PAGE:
Largely unnoticed by the paddling community last year, Transport Canada has updated the Canada Shipping Act.  Of particular importance to guides and instructors are new provisions for guided excursions of human-powered vessels (a fancy name for canoes, kayaks and the like).

There are specific equipment requirements for guided excursions including:

  • First aid kits
  • Navigation equipment

Also, when the water temperature is less that 15⁰C, guides must have a cold water protocol.  This can include requiring immersion equipment or having clear guidelines for dealing with a client that has fallen in.

These changes were part of a wider revision of Canada’s shipping regulations.

The full text is available at http://www.tc.gc.ca/eng/acts-regulations/acts-2001c26.htm.

We have included the relevant excerpts below.

HUMAN-POWERED PLEASURE CRAFT

Life-Saving Appliances — Personal Life-Saving
Appliances and Visual Signals

209. A human-powered pleasure craft shall carry on board a personal flotation device or lifejacket

(a) that is of an appropriate size for each person on board; and

(b) if the human-powered pleasure craft is being used during whitewater paddling, that is inherently buoyant.

210. A human-powered pleasure craft shall carry on board, for the category of life-saving appliance set out in column 1 of the table to this section, the life-saving appliance set out in column 2 as indicated in that column.

TABLE

Item

Column 1

Category of Life-Saving Appliance

Column 2

Life-Saving Appliance

1.personal life-saving appliances(a) a reboarding device, unless the vertical height that must be climbed in order to reboard the pleasure craft is less than 0.5 m; and

(b) a buoyant heaving line of not less than 15 m in length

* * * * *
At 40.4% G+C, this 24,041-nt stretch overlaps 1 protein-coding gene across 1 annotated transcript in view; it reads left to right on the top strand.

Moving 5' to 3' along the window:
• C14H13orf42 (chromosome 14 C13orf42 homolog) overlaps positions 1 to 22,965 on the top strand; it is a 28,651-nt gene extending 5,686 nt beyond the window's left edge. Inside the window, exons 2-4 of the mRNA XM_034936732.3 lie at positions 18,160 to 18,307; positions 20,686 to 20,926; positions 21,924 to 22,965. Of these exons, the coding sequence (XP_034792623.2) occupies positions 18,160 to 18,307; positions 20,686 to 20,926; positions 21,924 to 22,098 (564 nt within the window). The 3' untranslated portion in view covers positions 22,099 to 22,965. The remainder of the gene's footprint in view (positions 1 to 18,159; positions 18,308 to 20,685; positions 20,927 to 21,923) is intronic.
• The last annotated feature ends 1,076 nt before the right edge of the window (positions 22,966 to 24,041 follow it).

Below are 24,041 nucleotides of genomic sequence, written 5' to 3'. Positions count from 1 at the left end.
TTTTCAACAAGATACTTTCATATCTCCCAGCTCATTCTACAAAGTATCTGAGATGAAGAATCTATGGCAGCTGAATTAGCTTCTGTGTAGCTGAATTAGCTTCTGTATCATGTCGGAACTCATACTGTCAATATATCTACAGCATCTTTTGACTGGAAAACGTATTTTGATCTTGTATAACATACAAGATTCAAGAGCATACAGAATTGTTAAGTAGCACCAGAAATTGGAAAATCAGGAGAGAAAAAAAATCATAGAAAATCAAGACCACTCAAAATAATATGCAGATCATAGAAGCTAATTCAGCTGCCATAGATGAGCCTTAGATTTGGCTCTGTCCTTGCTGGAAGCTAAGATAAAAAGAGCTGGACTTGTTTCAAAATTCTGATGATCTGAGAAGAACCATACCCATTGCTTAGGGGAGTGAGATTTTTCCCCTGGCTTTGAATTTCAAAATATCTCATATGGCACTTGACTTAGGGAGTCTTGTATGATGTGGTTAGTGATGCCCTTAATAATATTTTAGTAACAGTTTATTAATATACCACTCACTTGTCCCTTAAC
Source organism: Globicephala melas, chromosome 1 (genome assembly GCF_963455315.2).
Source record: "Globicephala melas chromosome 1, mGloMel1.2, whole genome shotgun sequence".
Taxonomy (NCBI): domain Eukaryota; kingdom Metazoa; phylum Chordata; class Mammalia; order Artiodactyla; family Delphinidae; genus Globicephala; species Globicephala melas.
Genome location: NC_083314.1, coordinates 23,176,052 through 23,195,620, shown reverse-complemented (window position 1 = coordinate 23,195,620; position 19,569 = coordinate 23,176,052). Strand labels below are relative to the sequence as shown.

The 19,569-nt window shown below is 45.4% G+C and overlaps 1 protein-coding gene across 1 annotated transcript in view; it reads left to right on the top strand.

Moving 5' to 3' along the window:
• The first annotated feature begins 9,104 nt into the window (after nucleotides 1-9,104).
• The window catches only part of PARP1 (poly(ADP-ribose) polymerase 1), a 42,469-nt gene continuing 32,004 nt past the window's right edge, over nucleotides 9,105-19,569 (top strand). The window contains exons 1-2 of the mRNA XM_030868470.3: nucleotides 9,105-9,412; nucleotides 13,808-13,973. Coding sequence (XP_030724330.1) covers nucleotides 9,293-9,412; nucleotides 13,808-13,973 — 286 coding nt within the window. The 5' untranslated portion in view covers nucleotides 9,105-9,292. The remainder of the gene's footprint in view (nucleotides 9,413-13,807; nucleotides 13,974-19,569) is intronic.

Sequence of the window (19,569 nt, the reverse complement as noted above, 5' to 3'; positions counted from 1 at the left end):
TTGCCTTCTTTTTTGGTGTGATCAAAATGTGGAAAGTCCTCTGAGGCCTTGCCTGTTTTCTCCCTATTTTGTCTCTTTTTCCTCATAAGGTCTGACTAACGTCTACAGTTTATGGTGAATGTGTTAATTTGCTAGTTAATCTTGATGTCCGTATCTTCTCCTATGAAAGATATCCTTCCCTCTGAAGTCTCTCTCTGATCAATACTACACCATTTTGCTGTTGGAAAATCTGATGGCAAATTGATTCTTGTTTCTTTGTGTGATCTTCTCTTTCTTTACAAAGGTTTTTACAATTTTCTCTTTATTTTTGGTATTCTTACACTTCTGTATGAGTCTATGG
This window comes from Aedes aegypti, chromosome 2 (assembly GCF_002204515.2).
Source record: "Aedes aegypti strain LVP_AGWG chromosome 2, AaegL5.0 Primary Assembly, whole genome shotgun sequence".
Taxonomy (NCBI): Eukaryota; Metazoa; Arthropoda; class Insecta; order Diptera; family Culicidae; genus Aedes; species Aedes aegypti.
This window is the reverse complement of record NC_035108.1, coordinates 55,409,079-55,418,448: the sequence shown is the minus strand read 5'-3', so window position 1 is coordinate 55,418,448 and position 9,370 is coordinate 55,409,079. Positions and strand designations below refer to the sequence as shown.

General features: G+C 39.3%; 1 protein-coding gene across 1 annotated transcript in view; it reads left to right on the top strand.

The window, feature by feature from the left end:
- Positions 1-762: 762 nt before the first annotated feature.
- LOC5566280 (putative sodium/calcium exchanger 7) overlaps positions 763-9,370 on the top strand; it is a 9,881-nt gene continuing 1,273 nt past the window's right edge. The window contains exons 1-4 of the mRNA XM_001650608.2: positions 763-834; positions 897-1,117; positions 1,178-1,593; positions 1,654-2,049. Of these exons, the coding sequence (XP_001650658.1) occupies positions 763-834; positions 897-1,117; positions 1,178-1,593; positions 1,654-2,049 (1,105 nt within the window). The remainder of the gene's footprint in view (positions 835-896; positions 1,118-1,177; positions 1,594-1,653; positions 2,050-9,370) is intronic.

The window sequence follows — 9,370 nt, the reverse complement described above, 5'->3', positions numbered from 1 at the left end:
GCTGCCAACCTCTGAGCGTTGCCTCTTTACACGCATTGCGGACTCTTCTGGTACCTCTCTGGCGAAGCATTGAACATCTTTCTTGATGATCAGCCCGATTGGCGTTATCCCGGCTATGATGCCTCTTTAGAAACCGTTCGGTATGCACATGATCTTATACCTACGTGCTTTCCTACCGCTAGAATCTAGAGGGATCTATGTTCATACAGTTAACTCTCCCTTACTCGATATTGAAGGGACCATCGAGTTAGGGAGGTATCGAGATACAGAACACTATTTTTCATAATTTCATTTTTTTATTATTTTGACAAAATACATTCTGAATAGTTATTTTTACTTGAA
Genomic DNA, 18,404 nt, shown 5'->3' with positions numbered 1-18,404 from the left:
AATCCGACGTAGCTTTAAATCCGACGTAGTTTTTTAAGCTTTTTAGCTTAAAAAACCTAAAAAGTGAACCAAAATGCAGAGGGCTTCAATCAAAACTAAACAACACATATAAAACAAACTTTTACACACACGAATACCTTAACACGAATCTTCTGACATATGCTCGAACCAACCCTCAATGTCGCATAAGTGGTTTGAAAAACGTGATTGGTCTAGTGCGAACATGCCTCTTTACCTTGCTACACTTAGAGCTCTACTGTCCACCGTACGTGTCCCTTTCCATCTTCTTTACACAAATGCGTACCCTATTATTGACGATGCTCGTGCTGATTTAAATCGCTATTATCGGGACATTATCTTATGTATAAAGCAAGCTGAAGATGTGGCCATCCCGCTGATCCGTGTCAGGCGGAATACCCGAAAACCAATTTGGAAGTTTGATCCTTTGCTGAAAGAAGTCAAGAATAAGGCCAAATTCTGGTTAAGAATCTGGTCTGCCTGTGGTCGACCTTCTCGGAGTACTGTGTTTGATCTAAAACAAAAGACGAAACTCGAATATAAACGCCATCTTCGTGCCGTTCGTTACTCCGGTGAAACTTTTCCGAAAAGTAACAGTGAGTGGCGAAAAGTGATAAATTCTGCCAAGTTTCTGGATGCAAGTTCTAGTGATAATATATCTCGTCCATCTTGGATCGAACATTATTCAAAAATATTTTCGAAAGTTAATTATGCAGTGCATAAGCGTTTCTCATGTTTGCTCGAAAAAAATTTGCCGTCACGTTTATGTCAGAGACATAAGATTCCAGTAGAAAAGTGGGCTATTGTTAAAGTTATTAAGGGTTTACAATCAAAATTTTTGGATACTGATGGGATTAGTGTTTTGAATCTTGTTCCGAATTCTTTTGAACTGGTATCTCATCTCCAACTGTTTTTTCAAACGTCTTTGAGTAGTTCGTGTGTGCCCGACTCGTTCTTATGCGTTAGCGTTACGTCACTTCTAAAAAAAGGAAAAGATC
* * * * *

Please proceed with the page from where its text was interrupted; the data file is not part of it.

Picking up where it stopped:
2.visual signalsif the human-powered pleasure craft is more than 6 m in length, a watertight flashlight and six pyrotechnic distress signals other than smoke signals

Vessel Safety Equipment and Navigation Equipment

211. A human-powered pleasure craft shall carry on board, for the category of equipment set out in column 1 of the table to this section, the equipment set out in column 2 as indicated in that column.

TABLE

Item

Column 1

Category of Equipment

Column 2

Equipment

1.vessel safety equipment(a) a bailer;

(b) a manual bilge pump; or

(c) bilge-pumping arrangements

2.navigation equipment(a) a sound-signalling device or a sound-signalling appliance;

(b) if the pleasure craft is operated after sunset or before sunrise or in periods of restricted visibility, navigation lights that meet the applicable standards set out in the Collision Regulations; and

(c) a magnetic compass

 

GENERAL EXCEPTIONS FOR PLEASURE CRAFT

Personal Flotation Devices and Lifejackets

212. If a person who is a resident of a country other than Canada brings on board a pleasure craft a personal flotation device or lifejacket for their personal use that conforms to the laws of that country and that is of an appropriate size and in good condition, the pleasure craft is not required to carry on board a personal flotation device or lifejacket for that person that meets the standard set out in the Schedule.